Manufacturers Identify Label Trends
With labels, the only thing that isn't changing is their widespread use.
When asked about anything new or different within the past year regarding their label operations, manufacturers had a lot to say. John Shanley, president of Labels West, Woodinville, Wash., talked about greatly decreased order sizes, yet greatly increased order activity, and how the demands for consistently high-quality labels and extremely rapid turnarounds are necessitating digital technology.
"High-quality label products used to be considered specialties. Now, that quality is expected on every label order, and companies are having to invest in that quality," commented Shanley.
At Tipp City, Ohio-based Repacorp Label Products, owner Rick Heinl talked about the shift from stock labels to custom-designed labels in his plant and the impact it's having on his production environment. He is also cautiously planning how to gear up physically and financially to add radio frequency identification (RFID) capabilities, a move he sees as essential for anyone wishing to remain a serious competitor in the label market.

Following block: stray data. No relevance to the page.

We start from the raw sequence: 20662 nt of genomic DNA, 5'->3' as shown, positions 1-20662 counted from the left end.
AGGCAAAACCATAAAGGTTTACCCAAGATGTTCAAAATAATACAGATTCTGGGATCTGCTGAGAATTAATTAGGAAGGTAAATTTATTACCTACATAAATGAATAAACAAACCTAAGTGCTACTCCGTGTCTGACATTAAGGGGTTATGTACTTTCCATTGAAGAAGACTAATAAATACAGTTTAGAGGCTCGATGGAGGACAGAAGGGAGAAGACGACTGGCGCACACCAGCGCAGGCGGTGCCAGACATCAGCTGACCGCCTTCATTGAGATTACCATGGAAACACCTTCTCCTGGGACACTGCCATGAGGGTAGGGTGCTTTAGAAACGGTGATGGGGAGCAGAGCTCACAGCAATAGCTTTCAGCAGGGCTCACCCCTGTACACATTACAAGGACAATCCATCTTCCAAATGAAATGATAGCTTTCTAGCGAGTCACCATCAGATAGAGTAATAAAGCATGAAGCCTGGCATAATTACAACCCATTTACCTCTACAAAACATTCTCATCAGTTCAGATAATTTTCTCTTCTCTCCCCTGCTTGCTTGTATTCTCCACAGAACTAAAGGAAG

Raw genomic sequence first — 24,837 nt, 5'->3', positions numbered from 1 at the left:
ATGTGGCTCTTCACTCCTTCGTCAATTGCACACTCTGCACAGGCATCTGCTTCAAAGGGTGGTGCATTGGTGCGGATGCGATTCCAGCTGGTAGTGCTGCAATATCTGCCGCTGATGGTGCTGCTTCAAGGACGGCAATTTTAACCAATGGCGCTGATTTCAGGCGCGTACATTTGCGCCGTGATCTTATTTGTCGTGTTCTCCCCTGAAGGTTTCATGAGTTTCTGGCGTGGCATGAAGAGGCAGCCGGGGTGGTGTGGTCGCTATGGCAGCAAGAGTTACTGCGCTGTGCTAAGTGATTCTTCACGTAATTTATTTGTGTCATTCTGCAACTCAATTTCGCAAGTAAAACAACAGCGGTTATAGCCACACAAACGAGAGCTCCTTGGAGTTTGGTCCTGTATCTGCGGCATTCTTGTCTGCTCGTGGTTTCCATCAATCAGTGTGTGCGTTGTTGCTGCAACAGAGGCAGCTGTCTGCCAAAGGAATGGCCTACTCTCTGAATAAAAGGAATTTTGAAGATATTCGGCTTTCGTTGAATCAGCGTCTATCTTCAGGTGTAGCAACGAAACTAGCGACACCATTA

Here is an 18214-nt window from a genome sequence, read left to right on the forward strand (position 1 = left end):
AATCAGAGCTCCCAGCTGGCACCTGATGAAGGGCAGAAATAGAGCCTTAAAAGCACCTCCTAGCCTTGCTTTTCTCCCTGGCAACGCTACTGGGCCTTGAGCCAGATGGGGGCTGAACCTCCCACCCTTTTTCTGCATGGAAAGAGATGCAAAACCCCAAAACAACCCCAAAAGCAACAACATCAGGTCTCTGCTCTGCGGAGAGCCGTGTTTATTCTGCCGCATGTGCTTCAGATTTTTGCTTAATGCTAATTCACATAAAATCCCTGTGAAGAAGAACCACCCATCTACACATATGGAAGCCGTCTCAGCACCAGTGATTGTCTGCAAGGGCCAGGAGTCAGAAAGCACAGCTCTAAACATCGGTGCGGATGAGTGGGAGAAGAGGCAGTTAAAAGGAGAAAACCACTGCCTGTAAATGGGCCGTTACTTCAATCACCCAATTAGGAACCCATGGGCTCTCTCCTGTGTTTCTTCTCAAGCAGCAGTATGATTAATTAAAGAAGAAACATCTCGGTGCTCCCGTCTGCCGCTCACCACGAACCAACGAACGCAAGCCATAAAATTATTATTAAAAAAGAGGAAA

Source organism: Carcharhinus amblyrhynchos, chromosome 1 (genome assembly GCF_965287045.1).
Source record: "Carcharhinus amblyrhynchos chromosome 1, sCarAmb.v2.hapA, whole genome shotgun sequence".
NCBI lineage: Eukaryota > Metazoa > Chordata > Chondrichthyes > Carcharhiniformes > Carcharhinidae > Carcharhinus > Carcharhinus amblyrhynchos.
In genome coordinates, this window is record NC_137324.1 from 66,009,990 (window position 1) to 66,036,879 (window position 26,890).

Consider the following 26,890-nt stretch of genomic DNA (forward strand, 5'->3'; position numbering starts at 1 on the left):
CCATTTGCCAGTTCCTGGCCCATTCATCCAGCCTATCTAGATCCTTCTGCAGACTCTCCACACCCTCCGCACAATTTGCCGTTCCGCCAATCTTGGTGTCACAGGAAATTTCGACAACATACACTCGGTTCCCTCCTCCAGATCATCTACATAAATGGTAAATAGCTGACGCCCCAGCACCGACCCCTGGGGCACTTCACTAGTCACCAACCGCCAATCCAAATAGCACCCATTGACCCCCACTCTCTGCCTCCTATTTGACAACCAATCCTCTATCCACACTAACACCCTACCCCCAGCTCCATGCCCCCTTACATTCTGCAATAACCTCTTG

And, both gentleman pointed out that end-users are more knowledgeable and more demanding than ever before, expecting a lot from distributors who, in turn, look to suppliers. "Distributors want to sell a label once. They don't want to have to worry about problems that they'll have to go back and take care of," observed Heinl. "When it comes to choosing a vendor, successful distributors know that it's not all about price."
Buyers Are Downsizing
According to Shanley, customers no longer want to order 100,000 labels at a time to see them through a three-month period. Instead, they prefer ordering 1,000 labels every week. He explained that by carrying less inventory, companies increase their cash flow. "The money can be used for something more constructive than sitting on a shelf," noted Shanley. "Also, the bulk of our label business is for retail packaging, and smaller quantities allow end-users to be more flexible in changing labeling information as needed, instead of waiting until they've used up months worth of inventory."